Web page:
[Re:] Cryptic Species Discussion

Thomas Schlemmermeyer termites at USP.BR
Thu Oct 21 10:05:18 CDT 1999

The case that you input seems to point to different selection pressures,
isn't it?
Evolution of sexual organs can be driven by parasitological selection
pressure, but it might as well be some sort of coevolution with the
opposite sex?
Selfish Gene Theory should postulate that when there are once different
reproductive compatibility types, these may further isolate themselves
Anyway, are cupreus and macrophallus allopatric or sympatric? What about Earth
History of their localities?

On (         Thu, 21 Oct 1999 12:08:55 GMT-1
),         "Dr. G. Koehler" <gkoehler at SNG.UNI-FRANKFURT.DE> wrote:

>Dear colleagues,
>through the courtesy of Jean Michel Maez, I received part of your
>discussion on the "cryptic species" matter. I would definitely
>prefer the term "cryptic species" over "sibling species" following the
>arguments presented in 1969 by Dr. Hobart M. Smith ( Proposed
>correlation of eurytopy and cryptic speciation. - The Biologist 51
>(3): 100-102) that "sibling species" implies close relationship or
>even "a sort of brother-sister relationship and origin which usually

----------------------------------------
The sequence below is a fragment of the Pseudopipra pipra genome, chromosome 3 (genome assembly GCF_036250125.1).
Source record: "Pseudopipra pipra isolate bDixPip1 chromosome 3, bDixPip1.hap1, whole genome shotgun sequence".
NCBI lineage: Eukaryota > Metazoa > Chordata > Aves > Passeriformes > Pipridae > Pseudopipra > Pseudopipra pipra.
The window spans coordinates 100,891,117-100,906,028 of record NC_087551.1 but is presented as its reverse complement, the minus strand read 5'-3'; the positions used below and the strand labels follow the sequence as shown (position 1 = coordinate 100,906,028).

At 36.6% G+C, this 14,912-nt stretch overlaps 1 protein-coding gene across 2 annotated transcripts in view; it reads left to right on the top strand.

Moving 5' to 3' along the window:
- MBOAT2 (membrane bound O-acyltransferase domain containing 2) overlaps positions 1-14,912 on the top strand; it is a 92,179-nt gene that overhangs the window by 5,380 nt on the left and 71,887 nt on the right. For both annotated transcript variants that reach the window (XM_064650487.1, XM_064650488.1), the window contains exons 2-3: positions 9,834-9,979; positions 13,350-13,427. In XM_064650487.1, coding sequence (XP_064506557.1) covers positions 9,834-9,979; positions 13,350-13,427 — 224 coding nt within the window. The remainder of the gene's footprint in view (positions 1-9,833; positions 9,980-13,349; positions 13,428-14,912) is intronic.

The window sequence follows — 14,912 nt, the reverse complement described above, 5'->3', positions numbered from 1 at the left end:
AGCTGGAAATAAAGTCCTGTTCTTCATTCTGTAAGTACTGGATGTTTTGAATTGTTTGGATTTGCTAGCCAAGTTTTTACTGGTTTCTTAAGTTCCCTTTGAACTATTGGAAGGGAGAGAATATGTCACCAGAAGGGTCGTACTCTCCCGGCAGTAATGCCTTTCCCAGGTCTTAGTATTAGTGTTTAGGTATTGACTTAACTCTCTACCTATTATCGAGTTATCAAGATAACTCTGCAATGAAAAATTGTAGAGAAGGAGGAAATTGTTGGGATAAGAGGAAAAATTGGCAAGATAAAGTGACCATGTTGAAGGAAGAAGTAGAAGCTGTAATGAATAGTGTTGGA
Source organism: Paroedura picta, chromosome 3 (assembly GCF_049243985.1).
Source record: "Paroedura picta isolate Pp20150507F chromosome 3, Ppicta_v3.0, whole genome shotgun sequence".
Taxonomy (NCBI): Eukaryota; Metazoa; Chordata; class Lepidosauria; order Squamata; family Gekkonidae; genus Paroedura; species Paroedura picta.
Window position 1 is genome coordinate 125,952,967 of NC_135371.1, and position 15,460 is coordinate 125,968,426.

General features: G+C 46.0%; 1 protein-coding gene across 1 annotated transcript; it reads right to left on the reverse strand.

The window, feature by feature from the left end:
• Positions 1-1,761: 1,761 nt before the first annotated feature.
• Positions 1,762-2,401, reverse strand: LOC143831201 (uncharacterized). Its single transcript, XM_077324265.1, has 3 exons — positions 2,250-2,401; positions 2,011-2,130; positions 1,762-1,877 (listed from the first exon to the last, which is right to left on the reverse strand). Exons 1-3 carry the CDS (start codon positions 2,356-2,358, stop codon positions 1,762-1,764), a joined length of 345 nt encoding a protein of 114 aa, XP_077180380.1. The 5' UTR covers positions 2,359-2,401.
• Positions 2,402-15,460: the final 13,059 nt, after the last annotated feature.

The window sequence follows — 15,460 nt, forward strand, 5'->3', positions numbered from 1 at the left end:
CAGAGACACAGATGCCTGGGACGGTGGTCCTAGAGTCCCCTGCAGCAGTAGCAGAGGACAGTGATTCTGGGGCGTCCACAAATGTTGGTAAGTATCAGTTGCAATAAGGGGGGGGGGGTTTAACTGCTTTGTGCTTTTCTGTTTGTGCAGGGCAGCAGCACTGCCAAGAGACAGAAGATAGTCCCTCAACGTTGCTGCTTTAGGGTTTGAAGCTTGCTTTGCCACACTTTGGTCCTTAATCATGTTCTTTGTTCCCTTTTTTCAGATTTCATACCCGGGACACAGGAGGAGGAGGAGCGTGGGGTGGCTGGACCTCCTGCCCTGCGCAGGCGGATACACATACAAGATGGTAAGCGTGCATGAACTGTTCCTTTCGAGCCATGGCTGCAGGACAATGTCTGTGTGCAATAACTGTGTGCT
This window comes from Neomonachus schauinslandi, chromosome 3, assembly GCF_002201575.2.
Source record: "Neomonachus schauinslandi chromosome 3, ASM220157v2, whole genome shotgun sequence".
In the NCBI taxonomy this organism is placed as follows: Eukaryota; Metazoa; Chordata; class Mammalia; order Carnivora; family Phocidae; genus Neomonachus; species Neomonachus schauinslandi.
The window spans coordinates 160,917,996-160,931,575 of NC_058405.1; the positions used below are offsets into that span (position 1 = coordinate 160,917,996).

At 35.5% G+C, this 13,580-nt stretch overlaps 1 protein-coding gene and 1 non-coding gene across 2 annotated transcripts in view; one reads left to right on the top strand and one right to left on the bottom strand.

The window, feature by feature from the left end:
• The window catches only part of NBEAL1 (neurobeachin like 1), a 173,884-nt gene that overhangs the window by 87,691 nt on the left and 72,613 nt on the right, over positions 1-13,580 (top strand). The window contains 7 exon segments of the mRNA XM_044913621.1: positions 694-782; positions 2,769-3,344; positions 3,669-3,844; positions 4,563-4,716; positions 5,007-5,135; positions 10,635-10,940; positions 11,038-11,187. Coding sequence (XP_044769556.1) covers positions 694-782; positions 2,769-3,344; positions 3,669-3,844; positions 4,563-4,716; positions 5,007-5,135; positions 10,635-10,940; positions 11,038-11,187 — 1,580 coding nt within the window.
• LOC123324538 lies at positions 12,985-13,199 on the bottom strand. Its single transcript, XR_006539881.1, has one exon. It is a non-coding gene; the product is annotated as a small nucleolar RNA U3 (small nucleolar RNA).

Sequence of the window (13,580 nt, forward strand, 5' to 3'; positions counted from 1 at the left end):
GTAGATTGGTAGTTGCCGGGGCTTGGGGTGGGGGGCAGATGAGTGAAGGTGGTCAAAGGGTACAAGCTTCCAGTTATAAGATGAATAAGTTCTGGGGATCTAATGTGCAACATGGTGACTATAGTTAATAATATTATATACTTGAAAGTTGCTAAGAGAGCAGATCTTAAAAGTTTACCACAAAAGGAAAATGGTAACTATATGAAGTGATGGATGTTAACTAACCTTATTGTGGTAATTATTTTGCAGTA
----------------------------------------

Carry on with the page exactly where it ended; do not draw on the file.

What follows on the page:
>is not known ..." (Smith 1969: 100).
>At our department we have recently discovered that two species of
>Central American anoles (Reptila: Sauria) have been hiding under one
>name (Anolis cupreus) in the literature for the past decades. These
>two species are so different in hemipenis morphology (hemipenis
>surface covered with calyces versus covered with numerous spines) that
>judging from this observation, these two species (cupreus and
>macrophallus) may not even be closely related. However, externally
>both species are extremely similar and we could not demonstrate a
>single morphometric or pholidotic character that would be useful to
>differentiate between the two species. Thus, these are typical
>"cryptic species".
>My main interest would be the understanding of origin and evolution of
>these superficially so similar species. What are the mechanisms? I am
>looking forward to reading some opinions on these matters. Sincerely,
>Gunther Koehler
>Dr. Gunther Koehler
>Curator of Herpetology
>Forschungsinstitut und Naturmuseum Senckenberg
>Sektion Herpetologie
>Senckenberganlage 25
>D-60325 Frankfurt a.M.
>Fax: ++49-69-746238
>Tel: ++49-69-7542-232
>e-mail: gkoehler at sng.uni-frankfurt.de

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